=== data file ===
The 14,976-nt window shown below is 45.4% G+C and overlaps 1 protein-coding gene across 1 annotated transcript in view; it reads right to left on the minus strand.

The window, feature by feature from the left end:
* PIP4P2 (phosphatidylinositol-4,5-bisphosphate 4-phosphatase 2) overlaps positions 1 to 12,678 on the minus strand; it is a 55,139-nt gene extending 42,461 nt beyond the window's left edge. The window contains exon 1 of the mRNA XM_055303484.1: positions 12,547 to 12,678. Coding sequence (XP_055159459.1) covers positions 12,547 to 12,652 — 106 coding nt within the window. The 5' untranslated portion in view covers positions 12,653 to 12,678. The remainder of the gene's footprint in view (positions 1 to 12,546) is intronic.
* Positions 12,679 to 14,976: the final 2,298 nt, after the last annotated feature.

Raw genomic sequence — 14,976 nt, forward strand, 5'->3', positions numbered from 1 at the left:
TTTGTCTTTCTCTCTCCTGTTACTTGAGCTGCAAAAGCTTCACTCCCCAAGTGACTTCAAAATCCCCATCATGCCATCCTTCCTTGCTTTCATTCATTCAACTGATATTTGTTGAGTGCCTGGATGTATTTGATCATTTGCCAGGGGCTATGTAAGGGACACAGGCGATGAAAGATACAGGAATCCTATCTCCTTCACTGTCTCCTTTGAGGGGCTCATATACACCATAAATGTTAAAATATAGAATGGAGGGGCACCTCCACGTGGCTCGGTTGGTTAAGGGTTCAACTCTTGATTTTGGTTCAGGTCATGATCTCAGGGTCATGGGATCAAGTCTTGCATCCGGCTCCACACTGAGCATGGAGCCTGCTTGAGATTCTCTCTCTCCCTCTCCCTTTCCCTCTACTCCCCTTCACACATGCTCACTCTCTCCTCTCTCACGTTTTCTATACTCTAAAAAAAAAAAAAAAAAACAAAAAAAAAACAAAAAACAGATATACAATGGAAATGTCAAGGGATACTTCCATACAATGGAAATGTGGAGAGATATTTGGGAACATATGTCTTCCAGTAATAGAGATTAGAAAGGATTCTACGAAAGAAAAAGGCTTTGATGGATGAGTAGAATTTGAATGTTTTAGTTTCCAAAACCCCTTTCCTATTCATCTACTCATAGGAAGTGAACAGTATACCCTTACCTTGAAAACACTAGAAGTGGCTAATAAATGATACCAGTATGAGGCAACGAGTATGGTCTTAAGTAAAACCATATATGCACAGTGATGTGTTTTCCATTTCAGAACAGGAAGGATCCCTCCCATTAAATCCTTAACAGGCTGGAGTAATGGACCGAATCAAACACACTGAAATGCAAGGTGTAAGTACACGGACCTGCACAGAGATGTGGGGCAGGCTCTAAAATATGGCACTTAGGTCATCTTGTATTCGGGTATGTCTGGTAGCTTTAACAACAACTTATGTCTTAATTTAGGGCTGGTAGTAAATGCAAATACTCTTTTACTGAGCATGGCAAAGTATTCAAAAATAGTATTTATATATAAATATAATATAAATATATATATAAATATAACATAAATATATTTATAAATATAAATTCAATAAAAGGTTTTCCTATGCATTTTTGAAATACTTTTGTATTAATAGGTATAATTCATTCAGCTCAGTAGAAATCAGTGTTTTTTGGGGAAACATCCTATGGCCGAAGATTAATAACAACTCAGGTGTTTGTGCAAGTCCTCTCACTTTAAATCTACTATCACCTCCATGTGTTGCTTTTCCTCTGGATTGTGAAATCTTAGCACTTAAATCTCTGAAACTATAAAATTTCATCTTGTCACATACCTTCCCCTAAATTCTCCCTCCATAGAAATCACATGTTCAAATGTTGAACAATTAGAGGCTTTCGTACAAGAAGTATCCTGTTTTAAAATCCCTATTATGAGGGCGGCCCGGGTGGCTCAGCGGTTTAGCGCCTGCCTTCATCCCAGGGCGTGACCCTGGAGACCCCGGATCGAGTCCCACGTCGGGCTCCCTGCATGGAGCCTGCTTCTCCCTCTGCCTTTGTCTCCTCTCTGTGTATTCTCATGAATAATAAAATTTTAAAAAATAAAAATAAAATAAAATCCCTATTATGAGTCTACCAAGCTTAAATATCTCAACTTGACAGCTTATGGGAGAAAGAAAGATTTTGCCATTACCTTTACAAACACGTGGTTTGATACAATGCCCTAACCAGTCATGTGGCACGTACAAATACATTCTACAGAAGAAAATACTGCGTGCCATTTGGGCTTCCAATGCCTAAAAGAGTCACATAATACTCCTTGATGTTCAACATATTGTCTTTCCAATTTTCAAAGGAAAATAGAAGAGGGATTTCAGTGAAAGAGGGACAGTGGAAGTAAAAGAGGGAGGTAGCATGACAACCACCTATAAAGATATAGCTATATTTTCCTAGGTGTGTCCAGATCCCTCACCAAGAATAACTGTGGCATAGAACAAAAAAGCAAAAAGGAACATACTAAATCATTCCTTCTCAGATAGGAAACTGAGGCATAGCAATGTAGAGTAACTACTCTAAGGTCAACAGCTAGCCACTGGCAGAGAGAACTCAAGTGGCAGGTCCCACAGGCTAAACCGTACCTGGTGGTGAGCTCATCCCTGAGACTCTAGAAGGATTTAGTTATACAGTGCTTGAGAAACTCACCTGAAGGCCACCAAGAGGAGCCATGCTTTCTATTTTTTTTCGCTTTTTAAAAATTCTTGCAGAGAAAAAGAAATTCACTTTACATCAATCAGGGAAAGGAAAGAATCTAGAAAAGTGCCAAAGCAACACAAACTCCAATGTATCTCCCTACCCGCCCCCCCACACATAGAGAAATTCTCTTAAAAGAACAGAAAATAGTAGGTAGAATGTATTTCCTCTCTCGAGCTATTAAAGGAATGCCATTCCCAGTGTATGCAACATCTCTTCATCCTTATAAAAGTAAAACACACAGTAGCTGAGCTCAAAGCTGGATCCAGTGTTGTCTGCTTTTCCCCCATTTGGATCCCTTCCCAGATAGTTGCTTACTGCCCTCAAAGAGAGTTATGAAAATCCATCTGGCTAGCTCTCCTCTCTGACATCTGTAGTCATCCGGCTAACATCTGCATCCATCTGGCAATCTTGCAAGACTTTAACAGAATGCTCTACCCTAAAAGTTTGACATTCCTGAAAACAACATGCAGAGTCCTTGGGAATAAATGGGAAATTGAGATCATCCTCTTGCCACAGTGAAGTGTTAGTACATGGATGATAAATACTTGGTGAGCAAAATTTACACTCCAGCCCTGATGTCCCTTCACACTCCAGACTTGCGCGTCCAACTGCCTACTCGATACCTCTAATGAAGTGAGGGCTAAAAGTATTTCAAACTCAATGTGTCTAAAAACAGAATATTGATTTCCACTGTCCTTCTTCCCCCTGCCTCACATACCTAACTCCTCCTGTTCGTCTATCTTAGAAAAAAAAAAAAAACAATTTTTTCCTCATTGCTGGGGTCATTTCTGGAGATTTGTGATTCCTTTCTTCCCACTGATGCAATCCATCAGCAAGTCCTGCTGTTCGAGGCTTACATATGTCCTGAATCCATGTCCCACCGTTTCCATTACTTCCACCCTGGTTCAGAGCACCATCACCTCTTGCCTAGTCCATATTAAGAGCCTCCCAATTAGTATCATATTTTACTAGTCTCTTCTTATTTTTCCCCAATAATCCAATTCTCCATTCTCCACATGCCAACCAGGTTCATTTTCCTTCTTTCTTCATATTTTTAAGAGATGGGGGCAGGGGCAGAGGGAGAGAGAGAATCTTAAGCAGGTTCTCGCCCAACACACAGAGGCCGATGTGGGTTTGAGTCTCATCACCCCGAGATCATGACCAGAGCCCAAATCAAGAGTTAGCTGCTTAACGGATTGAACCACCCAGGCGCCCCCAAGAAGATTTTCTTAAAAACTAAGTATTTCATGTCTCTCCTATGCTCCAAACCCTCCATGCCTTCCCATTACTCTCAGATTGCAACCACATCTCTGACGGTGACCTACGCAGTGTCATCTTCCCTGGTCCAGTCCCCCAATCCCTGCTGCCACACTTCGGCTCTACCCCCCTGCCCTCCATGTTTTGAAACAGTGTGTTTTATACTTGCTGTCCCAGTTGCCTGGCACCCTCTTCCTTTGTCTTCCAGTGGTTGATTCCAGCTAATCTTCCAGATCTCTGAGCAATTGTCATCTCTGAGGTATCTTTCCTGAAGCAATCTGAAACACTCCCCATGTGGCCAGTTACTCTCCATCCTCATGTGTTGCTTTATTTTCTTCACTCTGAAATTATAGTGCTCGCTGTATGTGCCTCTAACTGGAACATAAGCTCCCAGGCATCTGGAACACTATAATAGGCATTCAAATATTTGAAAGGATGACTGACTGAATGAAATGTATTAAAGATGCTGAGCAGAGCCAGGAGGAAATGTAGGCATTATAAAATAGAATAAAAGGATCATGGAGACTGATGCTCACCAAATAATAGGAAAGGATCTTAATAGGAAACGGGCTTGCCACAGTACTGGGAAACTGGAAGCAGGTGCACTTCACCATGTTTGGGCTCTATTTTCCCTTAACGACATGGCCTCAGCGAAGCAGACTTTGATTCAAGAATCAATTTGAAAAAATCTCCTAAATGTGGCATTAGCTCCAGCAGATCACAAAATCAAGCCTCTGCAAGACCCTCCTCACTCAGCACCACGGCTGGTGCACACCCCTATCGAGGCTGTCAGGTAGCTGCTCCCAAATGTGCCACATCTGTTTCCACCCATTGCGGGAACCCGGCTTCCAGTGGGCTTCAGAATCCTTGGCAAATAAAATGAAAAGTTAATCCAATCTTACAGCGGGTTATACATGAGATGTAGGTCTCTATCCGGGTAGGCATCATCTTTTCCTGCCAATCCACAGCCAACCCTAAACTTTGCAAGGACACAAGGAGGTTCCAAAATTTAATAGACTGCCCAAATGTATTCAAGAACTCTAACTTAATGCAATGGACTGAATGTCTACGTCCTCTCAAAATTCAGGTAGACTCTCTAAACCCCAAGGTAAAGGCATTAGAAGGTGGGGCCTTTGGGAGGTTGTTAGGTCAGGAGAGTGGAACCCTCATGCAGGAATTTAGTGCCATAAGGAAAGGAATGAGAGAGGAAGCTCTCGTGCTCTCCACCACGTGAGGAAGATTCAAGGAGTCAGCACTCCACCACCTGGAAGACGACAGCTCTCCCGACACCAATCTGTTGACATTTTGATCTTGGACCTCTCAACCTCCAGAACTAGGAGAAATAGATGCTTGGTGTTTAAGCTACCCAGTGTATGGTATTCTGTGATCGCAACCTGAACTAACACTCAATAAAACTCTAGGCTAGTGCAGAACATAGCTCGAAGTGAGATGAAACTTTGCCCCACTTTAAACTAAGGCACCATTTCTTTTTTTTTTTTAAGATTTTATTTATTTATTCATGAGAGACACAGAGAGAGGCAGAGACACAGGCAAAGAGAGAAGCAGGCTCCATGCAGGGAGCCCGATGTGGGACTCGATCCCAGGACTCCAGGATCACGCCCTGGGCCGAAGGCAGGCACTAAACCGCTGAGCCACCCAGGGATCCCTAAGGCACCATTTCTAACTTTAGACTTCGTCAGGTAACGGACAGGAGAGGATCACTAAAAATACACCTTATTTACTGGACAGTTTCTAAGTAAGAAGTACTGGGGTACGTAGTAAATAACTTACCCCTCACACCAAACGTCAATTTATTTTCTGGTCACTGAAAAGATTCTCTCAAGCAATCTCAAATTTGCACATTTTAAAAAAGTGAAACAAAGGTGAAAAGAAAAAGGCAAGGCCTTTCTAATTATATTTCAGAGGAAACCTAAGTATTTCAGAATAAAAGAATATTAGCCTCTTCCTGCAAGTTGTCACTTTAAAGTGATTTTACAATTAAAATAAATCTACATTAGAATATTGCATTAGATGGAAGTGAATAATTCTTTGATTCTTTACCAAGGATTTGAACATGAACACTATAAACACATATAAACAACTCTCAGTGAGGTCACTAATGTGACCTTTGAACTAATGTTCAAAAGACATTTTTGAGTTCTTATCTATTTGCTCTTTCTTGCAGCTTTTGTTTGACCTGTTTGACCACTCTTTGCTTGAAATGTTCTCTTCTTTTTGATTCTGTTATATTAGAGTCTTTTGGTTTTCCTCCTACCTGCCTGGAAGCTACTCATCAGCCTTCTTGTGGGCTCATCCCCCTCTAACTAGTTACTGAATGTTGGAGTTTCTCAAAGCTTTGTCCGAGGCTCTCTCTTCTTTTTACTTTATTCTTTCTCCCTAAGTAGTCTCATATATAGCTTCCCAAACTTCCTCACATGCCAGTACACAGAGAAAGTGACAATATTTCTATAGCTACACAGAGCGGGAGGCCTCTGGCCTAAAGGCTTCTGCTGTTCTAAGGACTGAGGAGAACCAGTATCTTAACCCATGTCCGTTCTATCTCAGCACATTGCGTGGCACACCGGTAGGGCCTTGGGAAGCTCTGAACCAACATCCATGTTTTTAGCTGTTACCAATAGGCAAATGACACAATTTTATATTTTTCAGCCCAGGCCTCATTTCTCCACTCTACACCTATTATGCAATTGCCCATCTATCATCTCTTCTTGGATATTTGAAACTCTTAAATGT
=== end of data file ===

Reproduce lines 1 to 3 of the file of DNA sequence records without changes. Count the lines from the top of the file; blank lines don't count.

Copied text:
The 14,976-nt window shown below is 45.4% G+C and overlaps 1 protein-coding gene across 1 annotated transcript in view; it reads right to left on the minus strand.

The window, feature by feature from the left end:
* PIP4P2 (phosphatidylinositol-4,5-bisphosphate 4-phosphatase 2) overlaps positions 1 to 12,678 on the minus strand; it is a 55,139-nt gene extending 42,461 nt beyond the window's left edge. The window contains exon 1 of the mRNA XM_055303484.1: positions 12,547 to 12,678. Coding sequence (XP_055159459.1) covers positions 12,547 to 12,652 — 106 coding nt within the window. The 5' untranslated portion in view covers positions 12,653 to 12,678. The remainder of the gene's footprint in view (positions 1 to 12,546) is intronic.